Coping with chronic illness and depression
A chronic illness is a health condition that goes on for a very long time and often cannot be completely cured, although some can be controlled through lifestyle and certain medications.
1. Impact of chronic disease
A chronic disease is a health condition that goes on for a very long time and often cannot be completely cured, although some can be controlled through lifestyle and certain medications. Some chronic diseases are common, such as diabetes, heart disease, arthritis, kidney disease, HIV/AIDS, lupus and multiple sclerosis.
People with chronic illnesses are more likely to develop depression. In fact, depression is one of the most common complications of chronic illness. It is estimated that up to one-third of people with chronic illnesses have symptoms of depression.
When you have a chronic disease, you will often feel pain and fatigue. Physical changes from medical treatment can affect your appearance. These changes can make you lose confidence. When you feel negatively about yourself, you can isolate yourself from other relationships.
Chronic illness can also affect your ability to function at work. Range of motion and physical limitations make it impossible for you to adapt to the work environment. Reduced ability to work can lead to financial hardship. For housewives, a particular task may take longer to complete. You may need the help of a spouse, loved one, or home health care providers. As your life changes, you feel out of control and become anxious when you don't know what will happen to you.
2. How to deal with chronic disease
You need to seek help when you feel hopeless and helpless. Taking action early will help you understand and cope with the effects of chronic illness. Learning how to manage stress will help you maintain a positive physical, emotional, and mental outlook in life.
Medical professionals will help you devise a treatment plan to meet your specific needs. These measures are designed to help you regain a sense of control over your life and improve your quality of life. When signs of depression appear, medications other than those used to treat the illness may be prescribed to improve your mood.
There are many supportive measures available to people with chronic illnesses. Among them are individual counseling and support groups.
Support groups provide an environment where you can learn new ways to cope with illness. You can share the method you have learned with others. You will also gain an extra source of strength knowing that you do not have to face your difficulties alone.
3. Chronic diseases make you more susceptible to depression
While any illness can make you more likely to feel depressed, the risk of chronic illness and depression becomes higher with the severity of the illness and the degree of life disruption it causes. out. The risk of depression is typically 10-25% for women and 5-12% for men. However, people with chronic conditions face a much higher risk, ranging from 25-33%. The risk is especially high in people with a history of depression.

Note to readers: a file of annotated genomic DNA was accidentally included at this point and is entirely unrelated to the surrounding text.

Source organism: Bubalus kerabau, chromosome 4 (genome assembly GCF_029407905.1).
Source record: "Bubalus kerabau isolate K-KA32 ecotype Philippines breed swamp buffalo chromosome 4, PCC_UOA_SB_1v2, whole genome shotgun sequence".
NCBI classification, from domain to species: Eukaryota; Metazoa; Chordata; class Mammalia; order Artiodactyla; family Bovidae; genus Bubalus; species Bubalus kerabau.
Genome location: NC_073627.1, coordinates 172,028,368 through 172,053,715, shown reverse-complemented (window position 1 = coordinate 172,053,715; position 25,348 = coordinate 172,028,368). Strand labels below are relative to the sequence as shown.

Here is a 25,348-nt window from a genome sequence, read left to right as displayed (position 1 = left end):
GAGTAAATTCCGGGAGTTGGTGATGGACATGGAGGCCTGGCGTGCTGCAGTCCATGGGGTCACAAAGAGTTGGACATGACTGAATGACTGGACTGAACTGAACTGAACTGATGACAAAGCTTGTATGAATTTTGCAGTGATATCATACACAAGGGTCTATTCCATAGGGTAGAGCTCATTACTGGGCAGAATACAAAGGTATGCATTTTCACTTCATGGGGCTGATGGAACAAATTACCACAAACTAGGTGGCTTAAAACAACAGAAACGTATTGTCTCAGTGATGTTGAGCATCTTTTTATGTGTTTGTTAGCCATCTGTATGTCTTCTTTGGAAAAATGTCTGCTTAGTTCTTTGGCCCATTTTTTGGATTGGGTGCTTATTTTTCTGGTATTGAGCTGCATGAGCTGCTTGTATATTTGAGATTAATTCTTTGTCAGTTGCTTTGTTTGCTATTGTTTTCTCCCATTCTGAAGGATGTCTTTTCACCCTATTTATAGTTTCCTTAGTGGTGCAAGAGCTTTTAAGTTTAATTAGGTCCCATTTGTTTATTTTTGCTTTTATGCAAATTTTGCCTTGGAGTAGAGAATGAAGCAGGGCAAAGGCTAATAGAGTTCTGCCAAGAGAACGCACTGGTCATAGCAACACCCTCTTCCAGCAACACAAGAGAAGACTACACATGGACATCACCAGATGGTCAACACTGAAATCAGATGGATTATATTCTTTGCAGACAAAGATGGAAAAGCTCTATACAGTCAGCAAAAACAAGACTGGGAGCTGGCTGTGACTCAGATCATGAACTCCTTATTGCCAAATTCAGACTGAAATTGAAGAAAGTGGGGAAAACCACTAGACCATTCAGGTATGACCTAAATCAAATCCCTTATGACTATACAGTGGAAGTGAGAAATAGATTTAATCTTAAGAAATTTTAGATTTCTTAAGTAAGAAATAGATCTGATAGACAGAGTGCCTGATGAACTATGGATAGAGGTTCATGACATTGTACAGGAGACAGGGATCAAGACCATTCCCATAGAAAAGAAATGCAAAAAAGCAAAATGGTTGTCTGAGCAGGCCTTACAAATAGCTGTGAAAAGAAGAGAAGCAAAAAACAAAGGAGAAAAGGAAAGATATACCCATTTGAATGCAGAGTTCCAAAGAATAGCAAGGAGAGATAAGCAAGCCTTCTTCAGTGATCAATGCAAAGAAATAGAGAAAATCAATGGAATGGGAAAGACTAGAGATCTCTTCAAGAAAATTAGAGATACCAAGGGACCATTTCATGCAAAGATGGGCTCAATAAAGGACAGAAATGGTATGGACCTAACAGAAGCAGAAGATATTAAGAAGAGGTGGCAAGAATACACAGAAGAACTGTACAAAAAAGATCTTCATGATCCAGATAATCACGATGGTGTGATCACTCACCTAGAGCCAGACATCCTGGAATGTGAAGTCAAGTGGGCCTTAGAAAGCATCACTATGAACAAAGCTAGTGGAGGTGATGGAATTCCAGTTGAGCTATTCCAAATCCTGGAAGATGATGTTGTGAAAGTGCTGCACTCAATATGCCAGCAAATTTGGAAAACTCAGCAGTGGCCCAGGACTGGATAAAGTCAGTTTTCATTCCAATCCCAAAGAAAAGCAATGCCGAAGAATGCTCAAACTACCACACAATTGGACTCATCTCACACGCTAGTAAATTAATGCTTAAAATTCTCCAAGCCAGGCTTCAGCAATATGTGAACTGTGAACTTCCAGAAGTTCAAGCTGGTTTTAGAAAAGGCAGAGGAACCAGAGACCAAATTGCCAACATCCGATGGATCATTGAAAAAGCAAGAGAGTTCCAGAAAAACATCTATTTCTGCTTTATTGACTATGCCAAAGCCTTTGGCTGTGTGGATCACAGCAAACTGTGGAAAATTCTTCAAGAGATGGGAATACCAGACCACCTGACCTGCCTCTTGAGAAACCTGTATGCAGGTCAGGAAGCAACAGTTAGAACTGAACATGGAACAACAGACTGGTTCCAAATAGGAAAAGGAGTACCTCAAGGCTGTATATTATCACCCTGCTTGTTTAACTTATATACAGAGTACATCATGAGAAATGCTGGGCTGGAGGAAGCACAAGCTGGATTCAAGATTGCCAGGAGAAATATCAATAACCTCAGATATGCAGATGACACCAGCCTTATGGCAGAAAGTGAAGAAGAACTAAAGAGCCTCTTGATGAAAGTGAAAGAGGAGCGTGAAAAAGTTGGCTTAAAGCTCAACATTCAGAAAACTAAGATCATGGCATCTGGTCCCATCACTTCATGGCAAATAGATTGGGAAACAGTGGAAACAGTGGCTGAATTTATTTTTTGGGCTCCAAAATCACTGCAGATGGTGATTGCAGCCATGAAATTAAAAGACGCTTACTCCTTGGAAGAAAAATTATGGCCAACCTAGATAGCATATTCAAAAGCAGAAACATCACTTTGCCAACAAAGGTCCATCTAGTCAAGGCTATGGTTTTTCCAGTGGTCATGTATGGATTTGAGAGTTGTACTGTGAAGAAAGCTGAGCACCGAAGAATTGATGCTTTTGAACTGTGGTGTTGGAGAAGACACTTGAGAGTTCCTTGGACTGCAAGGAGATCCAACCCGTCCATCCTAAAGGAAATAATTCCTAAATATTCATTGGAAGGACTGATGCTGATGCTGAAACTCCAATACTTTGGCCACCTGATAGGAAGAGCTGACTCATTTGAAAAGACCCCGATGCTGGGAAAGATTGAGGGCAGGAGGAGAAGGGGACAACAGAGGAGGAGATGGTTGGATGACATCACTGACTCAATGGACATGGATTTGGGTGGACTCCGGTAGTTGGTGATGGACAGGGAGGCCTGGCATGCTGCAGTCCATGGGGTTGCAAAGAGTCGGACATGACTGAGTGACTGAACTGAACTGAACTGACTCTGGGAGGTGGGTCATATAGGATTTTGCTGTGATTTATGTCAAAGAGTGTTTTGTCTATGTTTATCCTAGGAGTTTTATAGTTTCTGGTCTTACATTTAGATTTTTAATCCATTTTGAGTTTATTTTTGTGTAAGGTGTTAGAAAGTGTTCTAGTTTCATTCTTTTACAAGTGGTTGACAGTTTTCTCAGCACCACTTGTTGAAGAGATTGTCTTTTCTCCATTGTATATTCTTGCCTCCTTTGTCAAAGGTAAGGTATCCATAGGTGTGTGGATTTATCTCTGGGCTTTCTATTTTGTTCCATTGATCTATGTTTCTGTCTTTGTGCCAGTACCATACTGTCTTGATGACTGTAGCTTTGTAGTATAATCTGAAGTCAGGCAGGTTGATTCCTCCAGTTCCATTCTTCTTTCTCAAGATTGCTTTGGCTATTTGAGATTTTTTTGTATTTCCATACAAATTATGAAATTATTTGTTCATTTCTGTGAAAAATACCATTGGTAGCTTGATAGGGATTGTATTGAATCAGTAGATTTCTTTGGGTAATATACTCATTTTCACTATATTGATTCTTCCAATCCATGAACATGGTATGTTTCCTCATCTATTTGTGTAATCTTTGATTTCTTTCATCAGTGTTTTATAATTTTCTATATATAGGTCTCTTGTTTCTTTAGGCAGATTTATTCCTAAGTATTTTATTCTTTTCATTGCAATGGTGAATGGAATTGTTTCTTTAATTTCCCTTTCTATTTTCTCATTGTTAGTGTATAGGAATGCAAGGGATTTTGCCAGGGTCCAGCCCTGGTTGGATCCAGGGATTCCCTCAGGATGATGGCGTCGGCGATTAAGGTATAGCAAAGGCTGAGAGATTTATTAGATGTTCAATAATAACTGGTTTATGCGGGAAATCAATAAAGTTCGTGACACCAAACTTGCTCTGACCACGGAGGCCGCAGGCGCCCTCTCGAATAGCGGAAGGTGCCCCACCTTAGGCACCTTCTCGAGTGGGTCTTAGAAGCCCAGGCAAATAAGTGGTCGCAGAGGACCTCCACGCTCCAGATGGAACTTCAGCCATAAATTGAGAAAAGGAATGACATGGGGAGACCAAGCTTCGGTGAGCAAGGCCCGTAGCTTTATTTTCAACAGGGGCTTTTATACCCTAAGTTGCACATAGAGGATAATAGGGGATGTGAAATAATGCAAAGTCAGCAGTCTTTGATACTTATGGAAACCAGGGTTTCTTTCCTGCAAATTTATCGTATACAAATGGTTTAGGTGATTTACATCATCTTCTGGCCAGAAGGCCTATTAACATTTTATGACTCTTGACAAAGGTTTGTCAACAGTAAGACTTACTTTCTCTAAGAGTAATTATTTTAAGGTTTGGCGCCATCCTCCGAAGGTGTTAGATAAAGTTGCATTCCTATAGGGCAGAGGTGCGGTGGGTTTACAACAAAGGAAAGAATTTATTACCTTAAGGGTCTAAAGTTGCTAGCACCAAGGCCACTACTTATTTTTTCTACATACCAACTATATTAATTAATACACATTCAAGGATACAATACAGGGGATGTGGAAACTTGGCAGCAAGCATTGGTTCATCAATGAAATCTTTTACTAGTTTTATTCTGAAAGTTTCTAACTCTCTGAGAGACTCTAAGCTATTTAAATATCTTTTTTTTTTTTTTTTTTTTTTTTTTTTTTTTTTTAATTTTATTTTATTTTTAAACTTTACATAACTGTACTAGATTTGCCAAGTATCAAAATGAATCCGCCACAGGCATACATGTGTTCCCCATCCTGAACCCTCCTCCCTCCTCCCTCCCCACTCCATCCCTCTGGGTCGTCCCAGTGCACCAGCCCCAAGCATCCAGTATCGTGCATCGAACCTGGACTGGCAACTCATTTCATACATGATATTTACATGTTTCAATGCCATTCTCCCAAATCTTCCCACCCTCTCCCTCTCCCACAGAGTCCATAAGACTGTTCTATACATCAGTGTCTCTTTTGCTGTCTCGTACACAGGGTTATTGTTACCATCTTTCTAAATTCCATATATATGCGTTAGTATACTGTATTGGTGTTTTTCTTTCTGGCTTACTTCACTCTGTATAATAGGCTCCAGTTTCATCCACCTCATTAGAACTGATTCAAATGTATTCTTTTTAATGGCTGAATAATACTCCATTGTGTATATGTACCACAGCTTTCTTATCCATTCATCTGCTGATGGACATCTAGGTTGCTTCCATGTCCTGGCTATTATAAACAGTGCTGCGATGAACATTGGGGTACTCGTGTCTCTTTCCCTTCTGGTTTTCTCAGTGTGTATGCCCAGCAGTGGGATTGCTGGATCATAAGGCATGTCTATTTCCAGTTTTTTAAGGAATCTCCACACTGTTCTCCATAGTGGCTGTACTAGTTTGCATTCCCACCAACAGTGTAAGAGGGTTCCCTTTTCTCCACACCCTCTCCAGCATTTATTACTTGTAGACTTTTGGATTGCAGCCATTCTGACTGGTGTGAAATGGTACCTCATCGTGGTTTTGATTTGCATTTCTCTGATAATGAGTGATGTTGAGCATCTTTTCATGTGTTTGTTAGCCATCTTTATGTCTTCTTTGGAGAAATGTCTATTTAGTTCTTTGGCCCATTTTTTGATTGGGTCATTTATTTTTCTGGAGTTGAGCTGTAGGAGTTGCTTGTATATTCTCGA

Depression caused by a chronic illness often makes it worse, especially if it causes pain and fatigue or it limits your ability to interact with others. Depression can add to pain, as well as feelings of fatigue and lethargy. The combination of chronic illness and depression can cause you to isolate yourself, which can potentially make depression even worse.
Research on chronic diseases and depression indicates that depression rates are high in patients with chronic diseases:
Heart attack: 40%-65% experience depression Coronary artery disease (no pain heart ): 18%-20% suffer from depression Parkinson's disease: 40% experience depression Multiple sclerosis: 40% experience depression Stroke: 10%-27% experience depression Cancer: 25% experience depression Diabetes : 25% experience depression Chronic pain syndrome : 30% -54% experience depression
4. How to deal with depression
Early diagnosis and treatment of depression can reduce suffering along with the risk of serious complications and suicide. Treating depression can improve your overall medical condition and quality of life.
When symptoms of depression are related to a physical illness or a side effect of medication, your doctor may need to adjust or change your treatment. When depression is a separate problem, it can be treated on its own. More than 80% of people with depression can be successfully treated with medication, psychotherapy, or a combination of both. Antidepressants usually work within a few weeks.
Life associated with a chronic illness is challenging, and grief and despair are understandable emotions when you have the condition. But if these feelings don't go away, or you have trouble sleeping or eating, or you've lost interest in activities you normally enjoy, you should seek help.
Accordingly, to avoid contracting depression, you need to:
Try not to isolate yourself. Reach out to family and friends. Learn as much as you can about your condition to help you take control of yourself Make sure you get medical support from professionals you trust and can talk openly about your questions and your concerns. If you suspect that a medication you're taking is making your condition worse, talk to your doctor about other possible treatments. If you feel pain, talk to your doctor. Do the things you love as much as possible. You will stay connected as well as boost your confidence and sense of community. If you think you have depression, don't wait to get help. You need to actively seek the help of therapists or counselors you trust. When suffering from a chronic disease, most patients have anxiety and fear, so depression is very likely to happen. At this time, psychotherapy will be able to effectively improve the disease.
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Reference source: webmd.com